Project n^2: Why CIA? Revisited

I showed the post below to my roommate Chris, who suggested to make this more personal, and to go deeper. To address those points, I will “rewrite” the post below.

I’ve been fascinated lately with Sudoku. Playing Sudoku has changed my routine enough that I’ll usually visit websudoku.com even before eating breakfast. Last month, I was waiting at the doctor’s office, and I noticed an older woman pull a Sudoku book out of her purse and start playing. That’s when I knew it became a movement. Walk into any bookstore, and you’ll notice all the books dedicated to this simple crossword game. Besides playing, I’ve attempted to become a student of the game, playing only hard puzzles and learning about X-Wing and Swordfish, some of the more advanced Sudoku strategies.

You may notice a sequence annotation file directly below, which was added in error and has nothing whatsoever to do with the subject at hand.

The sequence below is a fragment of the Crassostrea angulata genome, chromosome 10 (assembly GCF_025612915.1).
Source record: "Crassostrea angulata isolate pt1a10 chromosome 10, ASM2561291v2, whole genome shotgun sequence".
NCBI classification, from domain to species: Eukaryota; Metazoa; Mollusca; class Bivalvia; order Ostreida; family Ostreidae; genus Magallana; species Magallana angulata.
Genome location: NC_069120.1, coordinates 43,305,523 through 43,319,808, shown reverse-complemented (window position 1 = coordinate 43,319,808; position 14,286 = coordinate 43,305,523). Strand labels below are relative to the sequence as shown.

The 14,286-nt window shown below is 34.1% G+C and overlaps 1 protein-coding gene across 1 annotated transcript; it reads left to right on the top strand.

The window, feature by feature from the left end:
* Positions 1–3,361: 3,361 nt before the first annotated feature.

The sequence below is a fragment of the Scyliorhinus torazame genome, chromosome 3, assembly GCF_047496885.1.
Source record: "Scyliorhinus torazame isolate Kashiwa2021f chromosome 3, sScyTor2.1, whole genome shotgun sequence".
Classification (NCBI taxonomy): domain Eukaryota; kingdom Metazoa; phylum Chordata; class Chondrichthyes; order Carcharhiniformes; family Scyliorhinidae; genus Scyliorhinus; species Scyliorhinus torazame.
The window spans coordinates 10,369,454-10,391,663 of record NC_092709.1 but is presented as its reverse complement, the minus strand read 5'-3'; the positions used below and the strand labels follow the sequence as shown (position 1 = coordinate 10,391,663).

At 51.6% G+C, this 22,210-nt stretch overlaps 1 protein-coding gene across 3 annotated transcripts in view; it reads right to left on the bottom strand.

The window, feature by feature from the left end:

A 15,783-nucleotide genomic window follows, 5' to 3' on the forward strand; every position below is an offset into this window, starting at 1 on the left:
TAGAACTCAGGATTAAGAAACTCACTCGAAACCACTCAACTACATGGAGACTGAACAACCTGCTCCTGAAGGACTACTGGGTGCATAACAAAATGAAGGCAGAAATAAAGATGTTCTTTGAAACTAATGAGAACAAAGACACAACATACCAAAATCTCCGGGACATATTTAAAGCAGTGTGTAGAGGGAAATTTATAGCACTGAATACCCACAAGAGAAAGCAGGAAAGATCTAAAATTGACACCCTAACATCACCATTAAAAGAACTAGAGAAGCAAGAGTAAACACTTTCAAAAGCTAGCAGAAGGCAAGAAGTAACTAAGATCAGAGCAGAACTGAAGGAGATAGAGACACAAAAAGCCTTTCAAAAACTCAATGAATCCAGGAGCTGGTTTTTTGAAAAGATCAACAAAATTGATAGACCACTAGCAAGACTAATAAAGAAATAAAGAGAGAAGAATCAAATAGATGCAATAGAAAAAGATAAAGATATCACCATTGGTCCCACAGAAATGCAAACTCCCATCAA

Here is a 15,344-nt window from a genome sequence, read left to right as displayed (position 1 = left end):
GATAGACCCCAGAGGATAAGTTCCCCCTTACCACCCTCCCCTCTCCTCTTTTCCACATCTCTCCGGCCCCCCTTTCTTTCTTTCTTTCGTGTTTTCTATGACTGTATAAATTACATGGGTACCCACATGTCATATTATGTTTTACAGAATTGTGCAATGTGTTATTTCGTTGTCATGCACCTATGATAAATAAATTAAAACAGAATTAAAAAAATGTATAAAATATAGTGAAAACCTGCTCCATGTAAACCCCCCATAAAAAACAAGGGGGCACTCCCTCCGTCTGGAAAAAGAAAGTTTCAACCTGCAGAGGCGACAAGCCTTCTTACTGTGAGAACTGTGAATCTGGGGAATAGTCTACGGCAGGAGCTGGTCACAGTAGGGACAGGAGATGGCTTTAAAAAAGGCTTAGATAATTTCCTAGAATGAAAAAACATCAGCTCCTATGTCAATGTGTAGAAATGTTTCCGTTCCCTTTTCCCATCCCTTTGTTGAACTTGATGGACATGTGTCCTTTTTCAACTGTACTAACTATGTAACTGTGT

Why is Sudoku so popular? There are probably a ton of factors at play here. Clearly, the game is addictive because like most great games, the rules are simple yet the puzzle is challenging. Solving the game requires only logic and patience, not a great memory of pop culture. When playing the game, there’s definitely a sense that finding the solution requires skill. The game is foreign, originating from Japan, where the Western style of crossword puzzle doesn’t really work.

With most fads, it’s easy to point out some factors that appear to trigger success. Figuring out beforehand whether a trend will take off or not is much harder. Thus, what I would like to get out of CIA is a framework for analyzing current trends. More specifically, at the end of the quarter, I would like to see what appears to be a “trend”, go through some step-by-step analysis and then finally be able to have a sense of whether that trend is sustainable.

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One Response to Project n^2: Why CIA? Revisited

  1. Isaac says:

    Try ironsudoku.com. Great interface.

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